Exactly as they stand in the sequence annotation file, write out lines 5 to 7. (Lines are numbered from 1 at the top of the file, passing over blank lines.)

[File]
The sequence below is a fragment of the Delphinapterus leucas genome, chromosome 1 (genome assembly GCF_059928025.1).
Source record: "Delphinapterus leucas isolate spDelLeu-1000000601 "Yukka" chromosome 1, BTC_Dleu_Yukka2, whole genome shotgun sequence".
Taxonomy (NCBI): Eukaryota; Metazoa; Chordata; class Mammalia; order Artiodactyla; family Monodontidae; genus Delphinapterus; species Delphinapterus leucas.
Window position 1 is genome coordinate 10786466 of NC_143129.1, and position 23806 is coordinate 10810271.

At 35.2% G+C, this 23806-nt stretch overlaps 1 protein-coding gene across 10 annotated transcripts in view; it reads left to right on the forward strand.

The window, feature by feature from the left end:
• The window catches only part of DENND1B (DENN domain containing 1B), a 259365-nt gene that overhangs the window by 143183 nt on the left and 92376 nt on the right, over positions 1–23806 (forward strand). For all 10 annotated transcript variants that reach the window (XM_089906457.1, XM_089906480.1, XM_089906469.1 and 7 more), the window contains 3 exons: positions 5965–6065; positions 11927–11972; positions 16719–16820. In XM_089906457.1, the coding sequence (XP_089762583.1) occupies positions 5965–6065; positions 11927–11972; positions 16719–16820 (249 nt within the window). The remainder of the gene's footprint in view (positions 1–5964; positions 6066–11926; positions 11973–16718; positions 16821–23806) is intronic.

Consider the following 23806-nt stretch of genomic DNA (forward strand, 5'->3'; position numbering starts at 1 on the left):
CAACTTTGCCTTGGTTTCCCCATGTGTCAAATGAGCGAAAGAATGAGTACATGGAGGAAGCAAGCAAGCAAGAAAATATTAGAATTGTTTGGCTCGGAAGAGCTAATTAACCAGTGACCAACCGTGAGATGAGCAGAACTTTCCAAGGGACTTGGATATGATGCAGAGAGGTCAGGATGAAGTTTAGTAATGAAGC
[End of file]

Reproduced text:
At 35.2% G+C, this 23806-nt stretch overlaps 1 protein-coding gene across 10 annotated transcripts in view; it reads left to right on the forward strand.

The window, feature by feature from the left end:
• The window catches only part of DENND1B (DENN domain containing 1B), a 259365-nt gene that overhangs the window by 143183 nt on the left and 92376 nt on the right, over positions 1–23806 (forward strand). For all 10 annotated transcript variants that reach the window (XM_089906457.1, XM_089906480.1, XM_089906469.1 and 7 more), the window contains 3 exons: positions 5965–6065; positions 11927–11972; positions 16719–16820. In XM_089906457.1, the coding sequence (XP_089762583.1) occupies positions 5965–6065; positions 11927–11972; positions 16719–16820 (249 nt within the window). The remainder of the gene's footprint in view (positions 1–5964; positions 6066–11926; positions 11973–16718; positions 16821–23806) is intronic.